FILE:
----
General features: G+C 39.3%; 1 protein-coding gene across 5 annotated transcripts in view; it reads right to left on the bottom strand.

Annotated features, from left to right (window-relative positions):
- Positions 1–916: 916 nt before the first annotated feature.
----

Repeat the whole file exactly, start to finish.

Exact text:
General features: G+C 39.3%; 1 protein-coding gene across 5 annotated transcripts in view; it reads right to left on the bottom strand.

Annotated features, from left to right (window-relative positions):
- Positions 1–916: 916 nt before the first annotated feature.